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The title track is a Lennon penned song which is not exactly memorable but is exuberant in its delivery and spirit. And miles better than the Lennon track 'Cookin' from the next album. The second track is a wonderful cover of Allen Toussaint's 'Occapella'. Just perfect for Ringo, especially the ba-ba-ba de de-de ba ba chorus line. 'Oo Wee' is again joyful Ringo although not exactly top drawer. The next track 'Husbands And Wives' is either loved or hated. In my case Loved. It is a deeply moving song about how a marriage can fail depite all the best intentions. Rarely has Ringo has touched real life in his songs as he does here. The guitar solo is a gem. Just perfect. Which brings us to probably one of the two strongest songs ont he album, 'Snookeroo' written by Elton John. And he is so obviously all over this track with that distinctive pounding piano. With its infectious melody, this song deserved to be a smash. But somehow wasn't wasn't. There's no telling the record buying public at times in my opinion. History will judge this one kindly. There is something so perfect and amusing about Ringo singing 'I could spend my life with a factory girl...but a factory girl's not my type'. Great Elton melody to boot.Read more ›
As noted by another reviewer, Ringo has the knack of choosing songs which suit his voice and character. Goodnight Vienna, Snookeroo, and especially the hilarious No No Song, are examples where it's hard to imagine another voice singing them. Although Only You doesn't really suit his voice, it seems that the song's a joke - check out the film clip, in which Ringo has a trick arrow through his head!
Only one ex-Beatle on the album proper, John, but other special guests include Harry Nilsson, Steve Cropper and Elton John. However, it's almost certainly George's great guitar work on Back Off Boogaloo.
Not as good as Ringo, but that doesn't matter. If you liked that, you'll like this.
The tunes are quality throughout from the tongue in cheek 'No no song' to the jaunty 'Call me' and the very Elton John 'Snookeroo'. Three covers also feature; 'Only you' (a minor hit single), 'Occapella' and Roger Millers 'Husbands and Wives', for me the standout track; a beautiful ballad with a haunting guitar solo from Richard Bennett.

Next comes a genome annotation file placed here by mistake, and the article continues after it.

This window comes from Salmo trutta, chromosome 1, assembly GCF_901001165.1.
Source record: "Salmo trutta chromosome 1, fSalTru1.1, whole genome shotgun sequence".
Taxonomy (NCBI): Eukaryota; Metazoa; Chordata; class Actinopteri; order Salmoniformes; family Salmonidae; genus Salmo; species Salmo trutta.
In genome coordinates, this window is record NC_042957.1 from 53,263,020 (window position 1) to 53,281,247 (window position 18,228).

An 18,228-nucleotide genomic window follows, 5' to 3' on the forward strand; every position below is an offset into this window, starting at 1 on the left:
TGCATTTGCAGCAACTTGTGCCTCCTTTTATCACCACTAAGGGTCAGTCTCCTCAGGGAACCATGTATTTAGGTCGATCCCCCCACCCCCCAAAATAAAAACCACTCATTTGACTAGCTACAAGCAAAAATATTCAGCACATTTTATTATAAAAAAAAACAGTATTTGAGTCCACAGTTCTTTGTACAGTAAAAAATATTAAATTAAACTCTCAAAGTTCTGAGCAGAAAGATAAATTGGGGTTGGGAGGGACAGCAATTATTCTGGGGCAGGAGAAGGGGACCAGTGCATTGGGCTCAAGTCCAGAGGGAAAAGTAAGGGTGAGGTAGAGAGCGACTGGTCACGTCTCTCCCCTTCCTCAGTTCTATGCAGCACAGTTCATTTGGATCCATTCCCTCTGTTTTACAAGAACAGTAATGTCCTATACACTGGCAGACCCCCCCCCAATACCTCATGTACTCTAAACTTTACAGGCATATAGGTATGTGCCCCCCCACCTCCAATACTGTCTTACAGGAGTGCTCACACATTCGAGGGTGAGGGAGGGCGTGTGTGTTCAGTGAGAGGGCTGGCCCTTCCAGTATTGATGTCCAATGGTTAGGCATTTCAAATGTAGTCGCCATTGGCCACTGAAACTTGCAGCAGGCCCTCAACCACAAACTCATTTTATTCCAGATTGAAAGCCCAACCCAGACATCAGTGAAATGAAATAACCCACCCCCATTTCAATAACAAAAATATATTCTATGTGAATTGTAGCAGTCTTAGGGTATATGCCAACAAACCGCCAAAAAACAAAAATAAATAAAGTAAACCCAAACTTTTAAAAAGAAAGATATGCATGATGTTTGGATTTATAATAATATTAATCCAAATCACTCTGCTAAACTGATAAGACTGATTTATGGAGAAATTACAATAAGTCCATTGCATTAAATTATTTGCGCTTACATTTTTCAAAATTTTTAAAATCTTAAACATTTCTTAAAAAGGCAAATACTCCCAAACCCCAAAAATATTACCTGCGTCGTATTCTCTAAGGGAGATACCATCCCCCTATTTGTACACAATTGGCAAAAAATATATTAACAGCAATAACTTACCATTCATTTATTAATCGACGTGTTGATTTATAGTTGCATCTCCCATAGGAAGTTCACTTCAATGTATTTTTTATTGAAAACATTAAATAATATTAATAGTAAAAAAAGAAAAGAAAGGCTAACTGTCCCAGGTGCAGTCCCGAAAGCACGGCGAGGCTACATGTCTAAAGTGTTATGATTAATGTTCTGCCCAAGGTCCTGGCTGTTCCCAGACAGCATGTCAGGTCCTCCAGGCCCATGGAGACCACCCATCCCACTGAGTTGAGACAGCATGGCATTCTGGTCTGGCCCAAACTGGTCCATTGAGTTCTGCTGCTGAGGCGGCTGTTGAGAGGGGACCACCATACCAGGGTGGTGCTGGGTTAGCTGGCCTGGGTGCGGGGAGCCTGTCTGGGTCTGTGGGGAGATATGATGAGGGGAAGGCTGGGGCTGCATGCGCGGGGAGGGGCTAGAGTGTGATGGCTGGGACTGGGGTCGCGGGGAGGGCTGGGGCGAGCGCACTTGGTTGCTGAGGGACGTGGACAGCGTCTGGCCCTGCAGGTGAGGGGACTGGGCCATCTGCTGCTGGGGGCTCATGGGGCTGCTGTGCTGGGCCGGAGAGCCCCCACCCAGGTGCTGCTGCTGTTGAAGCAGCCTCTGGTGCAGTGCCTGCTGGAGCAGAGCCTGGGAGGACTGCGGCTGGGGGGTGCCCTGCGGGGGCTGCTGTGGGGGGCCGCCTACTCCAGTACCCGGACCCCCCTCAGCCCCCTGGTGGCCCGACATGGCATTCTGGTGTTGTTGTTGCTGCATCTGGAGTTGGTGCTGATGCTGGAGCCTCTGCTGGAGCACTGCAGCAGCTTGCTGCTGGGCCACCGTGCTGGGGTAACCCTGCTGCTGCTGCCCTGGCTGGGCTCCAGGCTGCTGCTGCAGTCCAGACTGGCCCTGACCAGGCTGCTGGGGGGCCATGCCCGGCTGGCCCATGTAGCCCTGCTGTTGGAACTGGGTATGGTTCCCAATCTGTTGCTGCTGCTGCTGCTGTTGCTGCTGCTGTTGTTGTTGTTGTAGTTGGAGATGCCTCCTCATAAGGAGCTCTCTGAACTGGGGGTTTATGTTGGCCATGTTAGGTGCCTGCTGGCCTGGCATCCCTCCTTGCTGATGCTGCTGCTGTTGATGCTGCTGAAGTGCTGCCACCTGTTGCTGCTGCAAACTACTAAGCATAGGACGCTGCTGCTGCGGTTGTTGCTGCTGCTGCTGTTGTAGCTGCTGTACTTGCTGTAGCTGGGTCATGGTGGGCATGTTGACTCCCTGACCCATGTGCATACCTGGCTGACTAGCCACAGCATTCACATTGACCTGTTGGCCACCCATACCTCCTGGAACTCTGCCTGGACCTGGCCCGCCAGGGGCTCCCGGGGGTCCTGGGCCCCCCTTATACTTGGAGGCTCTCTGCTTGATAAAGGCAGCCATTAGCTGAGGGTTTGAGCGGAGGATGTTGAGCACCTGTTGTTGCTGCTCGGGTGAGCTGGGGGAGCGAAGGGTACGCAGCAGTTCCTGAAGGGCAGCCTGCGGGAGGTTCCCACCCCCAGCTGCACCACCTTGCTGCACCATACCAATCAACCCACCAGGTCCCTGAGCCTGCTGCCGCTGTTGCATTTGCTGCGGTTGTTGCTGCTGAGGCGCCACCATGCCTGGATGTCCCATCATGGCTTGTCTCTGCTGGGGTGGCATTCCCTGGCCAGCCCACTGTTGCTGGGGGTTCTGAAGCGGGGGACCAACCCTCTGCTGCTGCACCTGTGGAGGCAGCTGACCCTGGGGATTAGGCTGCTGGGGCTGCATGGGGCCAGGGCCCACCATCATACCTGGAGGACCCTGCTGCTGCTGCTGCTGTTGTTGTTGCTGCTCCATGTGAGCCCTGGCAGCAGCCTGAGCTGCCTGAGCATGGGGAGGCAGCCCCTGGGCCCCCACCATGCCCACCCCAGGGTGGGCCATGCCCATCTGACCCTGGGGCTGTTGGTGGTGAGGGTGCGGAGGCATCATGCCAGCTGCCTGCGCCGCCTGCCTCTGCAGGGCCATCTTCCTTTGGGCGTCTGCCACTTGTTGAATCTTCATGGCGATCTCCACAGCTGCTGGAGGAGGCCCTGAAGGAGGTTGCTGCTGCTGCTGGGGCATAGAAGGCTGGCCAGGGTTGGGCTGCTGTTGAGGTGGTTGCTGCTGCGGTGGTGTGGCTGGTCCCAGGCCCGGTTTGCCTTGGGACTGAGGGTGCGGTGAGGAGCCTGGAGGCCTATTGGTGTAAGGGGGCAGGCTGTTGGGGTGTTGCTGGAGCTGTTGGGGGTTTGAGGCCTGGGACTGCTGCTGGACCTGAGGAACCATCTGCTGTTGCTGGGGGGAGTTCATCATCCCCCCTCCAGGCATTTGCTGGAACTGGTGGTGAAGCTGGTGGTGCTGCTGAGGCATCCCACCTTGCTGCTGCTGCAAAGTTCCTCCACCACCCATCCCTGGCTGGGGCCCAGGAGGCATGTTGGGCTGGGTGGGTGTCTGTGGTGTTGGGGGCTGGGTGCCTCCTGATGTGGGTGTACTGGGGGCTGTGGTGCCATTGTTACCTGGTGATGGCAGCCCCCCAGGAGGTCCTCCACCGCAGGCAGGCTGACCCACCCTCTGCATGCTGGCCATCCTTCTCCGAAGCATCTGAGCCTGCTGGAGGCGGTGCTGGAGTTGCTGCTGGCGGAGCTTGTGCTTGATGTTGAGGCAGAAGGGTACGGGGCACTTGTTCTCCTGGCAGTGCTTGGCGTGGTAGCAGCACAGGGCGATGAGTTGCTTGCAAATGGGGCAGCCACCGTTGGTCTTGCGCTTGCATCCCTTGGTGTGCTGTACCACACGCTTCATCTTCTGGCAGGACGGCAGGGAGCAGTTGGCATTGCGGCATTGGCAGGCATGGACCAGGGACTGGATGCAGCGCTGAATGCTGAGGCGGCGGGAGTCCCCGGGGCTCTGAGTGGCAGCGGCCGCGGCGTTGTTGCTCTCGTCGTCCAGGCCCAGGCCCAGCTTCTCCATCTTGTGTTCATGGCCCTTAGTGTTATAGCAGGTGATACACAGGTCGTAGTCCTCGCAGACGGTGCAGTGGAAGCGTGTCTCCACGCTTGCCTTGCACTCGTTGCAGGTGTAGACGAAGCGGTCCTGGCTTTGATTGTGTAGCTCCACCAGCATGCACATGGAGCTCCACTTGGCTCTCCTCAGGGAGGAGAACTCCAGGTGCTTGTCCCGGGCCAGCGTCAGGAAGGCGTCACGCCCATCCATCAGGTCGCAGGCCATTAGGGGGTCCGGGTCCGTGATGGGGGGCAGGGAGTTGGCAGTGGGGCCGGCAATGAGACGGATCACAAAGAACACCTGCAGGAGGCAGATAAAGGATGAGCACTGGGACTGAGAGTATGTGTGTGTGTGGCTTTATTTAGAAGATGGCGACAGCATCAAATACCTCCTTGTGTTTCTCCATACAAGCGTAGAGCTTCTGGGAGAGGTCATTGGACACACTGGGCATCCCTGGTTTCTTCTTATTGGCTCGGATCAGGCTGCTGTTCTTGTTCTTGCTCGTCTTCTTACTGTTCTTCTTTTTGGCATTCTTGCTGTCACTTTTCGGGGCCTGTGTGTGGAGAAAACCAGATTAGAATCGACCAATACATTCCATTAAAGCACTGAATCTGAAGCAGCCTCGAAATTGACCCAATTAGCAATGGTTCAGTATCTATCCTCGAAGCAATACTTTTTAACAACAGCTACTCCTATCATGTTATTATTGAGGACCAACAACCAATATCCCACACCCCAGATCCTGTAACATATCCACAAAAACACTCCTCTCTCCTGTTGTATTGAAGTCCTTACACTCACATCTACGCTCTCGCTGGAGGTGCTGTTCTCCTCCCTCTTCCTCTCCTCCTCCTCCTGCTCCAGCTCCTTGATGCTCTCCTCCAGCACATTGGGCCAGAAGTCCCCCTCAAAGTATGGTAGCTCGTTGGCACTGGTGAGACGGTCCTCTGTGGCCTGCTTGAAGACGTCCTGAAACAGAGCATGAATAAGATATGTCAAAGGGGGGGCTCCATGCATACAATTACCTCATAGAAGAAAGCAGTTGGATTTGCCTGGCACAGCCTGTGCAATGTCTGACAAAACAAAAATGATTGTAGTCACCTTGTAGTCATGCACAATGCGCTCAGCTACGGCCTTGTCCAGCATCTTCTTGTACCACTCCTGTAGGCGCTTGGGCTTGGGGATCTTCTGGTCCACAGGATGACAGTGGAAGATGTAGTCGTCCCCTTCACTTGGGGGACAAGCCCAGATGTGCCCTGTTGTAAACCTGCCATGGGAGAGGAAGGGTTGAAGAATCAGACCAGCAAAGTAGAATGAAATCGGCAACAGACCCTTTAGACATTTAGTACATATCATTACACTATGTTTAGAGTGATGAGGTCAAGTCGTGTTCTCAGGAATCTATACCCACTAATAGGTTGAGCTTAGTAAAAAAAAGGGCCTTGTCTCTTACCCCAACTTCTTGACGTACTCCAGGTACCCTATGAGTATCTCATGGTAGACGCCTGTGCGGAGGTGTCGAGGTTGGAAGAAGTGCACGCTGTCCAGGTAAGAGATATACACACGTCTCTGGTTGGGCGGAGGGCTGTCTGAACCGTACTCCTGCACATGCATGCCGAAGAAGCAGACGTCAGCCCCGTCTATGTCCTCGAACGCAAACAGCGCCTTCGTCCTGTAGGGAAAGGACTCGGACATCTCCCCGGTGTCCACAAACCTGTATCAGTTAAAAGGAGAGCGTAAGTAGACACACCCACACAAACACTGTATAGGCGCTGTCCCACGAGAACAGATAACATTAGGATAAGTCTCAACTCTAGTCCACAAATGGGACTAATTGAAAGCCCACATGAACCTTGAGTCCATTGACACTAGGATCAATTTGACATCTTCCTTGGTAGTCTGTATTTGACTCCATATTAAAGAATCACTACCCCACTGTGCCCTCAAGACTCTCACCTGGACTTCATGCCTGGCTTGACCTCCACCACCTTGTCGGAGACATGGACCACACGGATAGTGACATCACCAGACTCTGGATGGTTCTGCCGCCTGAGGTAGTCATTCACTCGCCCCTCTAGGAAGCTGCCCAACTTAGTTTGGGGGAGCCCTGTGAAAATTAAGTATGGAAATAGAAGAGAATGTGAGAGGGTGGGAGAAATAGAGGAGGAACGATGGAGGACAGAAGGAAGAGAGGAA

This cd includes three extra tracks; the massive hit 'Back off Boogaloo' from 1972 along with its b-side 'Blindman' and finally an extended version of 'Six O'clock'; the latter being a Paul McCartney composition from 'Ringo'. I always felt that the standard version ended rather suddenly and yes, it does, the extended cut kicks off again after the standard end with another minute or so of largely improvised chorus rendition with Paul and Lindas vocals much in evidence.
This cd package contains some interesting notes but its only minus point is the lack of lyrics which were included on the vinyl release.
Neither of course has much to do with Ringo but what he HAS to do with is doing plenty of covers for which we have to be eternally grateful
Yet its odd the way Only You (and you alone) was concieved-in spite of Lennon and Nillson's presence the Platters still had the last word and their original has never been bettered.Maybe Ringo should have revived the Vera Lynn song called Only You
Odder still how Snookeroo never charted-was it ever a single?
I should point out that Ringo was not making some sort of statement with Husbands & Wives-the song is a cover of a Roger Miller song
Most Recent Customer Reviews
I bought this as a LP when it first came out and lost it over the years so I really enjoyed hearing Ringo sing all the songs again.Published 3 months ago by A. E. Baker
great I have waited ages to find this thanks its fantastic very quick in sendingPublished 18 months ago by Tricia